• Consistency & Reliability - Conditions and inputs into Generative AI tools are constantly changing and due to its generative nature, can provide significantly different results between two queries using identical prompts, potentially impacting the consistency and reliability of outputs. Validating the quality of the data sets utilized by the LLMs will establish a stronger foundation for evaluating outputs, ensuring they are real and correct, as well as promote transparency. This was a poignant lesson for Uber when their self-driving vehicle killed a pedestrian, when the AI-powered advance driver assistance system did not recognize a jaywalker on the highway. (17)
  • Explainability - As outcomes are generated, organizations and individuals need to have a full understanding of the AI decision-making process, including monitoring and accountability. Outcome validation must occur at the granular level, allowing for auditability and traceability of results. This also mitigates compliance, legal, security, and reputational risks of Generative AI. Lack of explainability will have real-world implications ranging from loan approvals, travel advice, to healthcare diagnoses. Organizations that cannot explain its decisions may run afoul of customers and the courts.
  • Data & Privacy - One of the key uses of Generative AI is for efficient data synthesis that leverages its powerful LLMs, particularly to handle the growing volume of data as well as improve fraud detection. However, its heightened intelligence can cause Generative AI to deduce personal information through data aggregation. Organizations are encouraged to incorporate safeguards, such as avoiding inputs of sensitive or personally identifiable information, to ensure outputs are not biased, that personal information can be removed upon request, and to improve compliance with privacy laws. This also has the benefit of increasing digital trust. A 2021 McKinsey report found that 40% of responders would take their business elsewhere if it learned that the organization was not protective of its customers’ data. (18)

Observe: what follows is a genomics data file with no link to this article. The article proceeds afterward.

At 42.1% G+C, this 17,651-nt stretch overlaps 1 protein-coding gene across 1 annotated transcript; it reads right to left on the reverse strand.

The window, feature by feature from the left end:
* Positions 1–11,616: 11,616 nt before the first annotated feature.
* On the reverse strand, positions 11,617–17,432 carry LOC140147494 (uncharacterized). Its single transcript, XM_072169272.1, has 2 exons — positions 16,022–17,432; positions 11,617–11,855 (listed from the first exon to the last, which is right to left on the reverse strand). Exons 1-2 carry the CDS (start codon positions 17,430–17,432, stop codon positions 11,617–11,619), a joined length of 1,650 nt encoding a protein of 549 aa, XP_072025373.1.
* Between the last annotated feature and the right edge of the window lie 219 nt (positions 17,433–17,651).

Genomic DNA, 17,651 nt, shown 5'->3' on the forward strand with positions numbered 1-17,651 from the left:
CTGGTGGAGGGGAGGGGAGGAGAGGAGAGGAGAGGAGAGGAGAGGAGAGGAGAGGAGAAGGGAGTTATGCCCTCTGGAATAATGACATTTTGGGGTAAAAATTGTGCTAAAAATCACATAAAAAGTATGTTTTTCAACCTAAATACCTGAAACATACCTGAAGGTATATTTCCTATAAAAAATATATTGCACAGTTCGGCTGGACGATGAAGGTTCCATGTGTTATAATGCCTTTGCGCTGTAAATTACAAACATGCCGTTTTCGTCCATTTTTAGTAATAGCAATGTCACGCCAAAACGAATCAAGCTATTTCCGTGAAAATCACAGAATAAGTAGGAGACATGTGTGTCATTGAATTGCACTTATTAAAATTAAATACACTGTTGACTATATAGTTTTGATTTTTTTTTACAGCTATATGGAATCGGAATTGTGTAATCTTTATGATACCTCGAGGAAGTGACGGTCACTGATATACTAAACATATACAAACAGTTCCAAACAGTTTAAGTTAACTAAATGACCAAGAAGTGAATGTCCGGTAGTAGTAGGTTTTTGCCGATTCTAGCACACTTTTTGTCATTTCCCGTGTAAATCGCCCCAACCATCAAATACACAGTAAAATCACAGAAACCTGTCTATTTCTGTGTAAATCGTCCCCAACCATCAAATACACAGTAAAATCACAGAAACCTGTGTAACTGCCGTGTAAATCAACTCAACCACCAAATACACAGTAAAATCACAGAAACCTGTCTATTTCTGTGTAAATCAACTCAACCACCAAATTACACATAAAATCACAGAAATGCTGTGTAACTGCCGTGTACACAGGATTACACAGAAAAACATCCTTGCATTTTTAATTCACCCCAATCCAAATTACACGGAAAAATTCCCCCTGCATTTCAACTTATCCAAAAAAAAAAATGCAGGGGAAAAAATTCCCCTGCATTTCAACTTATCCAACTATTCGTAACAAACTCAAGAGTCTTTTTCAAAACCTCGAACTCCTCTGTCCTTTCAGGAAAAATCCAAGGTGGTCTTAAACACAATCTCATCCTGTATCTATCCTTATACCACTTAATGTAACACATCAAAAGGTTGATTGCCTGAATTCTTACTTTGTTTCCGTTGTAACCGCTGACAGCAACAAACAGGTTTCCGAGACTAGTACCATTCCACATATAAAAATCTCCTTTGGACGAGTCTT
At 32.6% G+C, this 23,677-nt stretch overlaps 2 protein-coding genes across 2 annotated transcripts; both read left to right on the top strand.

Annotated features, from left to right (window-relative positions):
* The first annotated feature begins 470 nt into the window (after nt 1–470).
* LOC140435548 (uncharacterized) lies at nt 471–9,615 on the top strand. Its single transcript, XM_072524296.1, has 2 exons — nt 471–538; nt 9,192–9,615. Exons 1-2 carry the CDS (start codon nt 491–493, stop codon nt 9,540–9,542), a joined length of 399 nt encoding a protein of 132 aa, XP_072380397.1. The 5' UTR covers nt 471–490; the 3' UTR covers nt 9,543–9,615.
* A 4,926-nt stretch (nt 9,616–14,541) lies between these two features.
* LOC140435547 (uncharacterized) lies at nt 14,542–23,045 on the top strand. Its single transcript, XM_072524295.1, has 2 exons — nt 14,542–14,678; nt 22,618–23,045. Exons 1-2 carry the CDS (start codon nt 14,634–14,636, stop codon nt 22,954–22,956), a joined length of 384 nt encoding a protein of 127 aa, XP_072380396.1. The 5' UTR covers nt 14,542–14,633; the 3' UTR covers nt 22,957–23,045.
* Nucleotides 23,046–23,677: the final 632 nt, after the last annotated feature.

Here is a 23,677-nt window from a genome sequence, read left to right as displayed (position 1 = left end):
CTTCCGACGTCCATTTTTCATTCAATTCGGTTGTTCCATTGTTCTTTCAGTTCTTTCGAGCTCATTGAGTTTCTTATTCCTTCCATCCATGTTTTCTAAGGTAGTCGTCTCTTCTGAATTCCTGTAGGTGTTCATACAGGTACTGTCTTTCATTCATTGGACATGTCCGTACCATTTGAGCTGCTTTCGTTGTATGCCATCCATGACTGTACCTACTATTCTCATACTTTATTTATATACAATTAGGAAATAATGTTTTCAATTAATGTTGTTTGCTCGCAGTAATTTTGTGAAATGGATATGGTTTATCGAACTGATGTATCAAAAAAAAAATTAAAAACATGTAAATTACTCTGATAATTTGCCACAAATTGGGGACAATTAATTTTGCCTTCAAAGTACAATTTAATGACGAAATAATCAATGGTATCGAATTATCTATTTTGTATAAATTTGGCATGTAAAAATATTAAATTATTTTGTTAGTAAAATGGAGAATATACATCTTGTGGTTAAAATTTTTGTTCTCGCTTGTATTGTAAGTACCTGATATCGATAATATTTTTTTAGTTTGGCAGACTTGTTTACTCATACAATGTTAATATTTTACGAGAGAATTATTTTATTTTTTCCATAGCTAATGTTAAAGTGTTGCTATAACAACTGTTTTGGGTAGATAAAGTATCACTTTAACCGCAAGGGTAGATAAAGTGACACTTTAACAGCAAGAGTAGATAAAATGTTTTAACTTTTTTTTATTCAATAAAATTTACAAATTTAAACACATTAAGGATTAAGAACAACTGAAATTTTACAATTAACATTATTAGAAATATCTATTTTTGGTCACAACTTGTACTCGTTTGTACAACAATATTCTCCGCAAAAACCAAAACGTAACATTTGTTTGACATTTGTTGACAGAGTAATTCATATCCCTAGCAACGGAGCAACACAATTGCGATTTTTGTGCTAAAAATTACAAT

• Intellectual Property (IP) - A number of uncertainties arise with Generative AI and IP rights. Careful consideration is required to ensure training data, as well as content generated by Generative AI tools, is original and does not pose a risk to infringement or likeness, or be a source for plagiarism. There are also opportunities for the abuse of an organization’s own IP caused by the sharing of private data to public systems. Many companies, such as Amazon and Samsung, are preventing the upload of internal data to public Generative AI services for this reason. There is also little consideration yet towards the ownership of inferred data. If Generative AI infers a high-value opportunity from a user’s data, does the opportunity belong to the data owner, or the tool owner? (19)

Organizations are Responsible for Outcomes

Regardless of people, process, or technology, organizations will always be legally responsible for ensuring they comply with current laws and regulations - particularly provincial and federal privacy laws and legislation. Using a new technology is not a valid excuse to regulators or the courts for bypassing laws. For example, Air Canada recently argued to BC courts it wasn’t responsible for outputs from its Generative AI-powered chatbot – and were unsuccessful. (13) Given this, organizations need to consider the ethical influence and ramifications of Generative AI outcomes by their organization.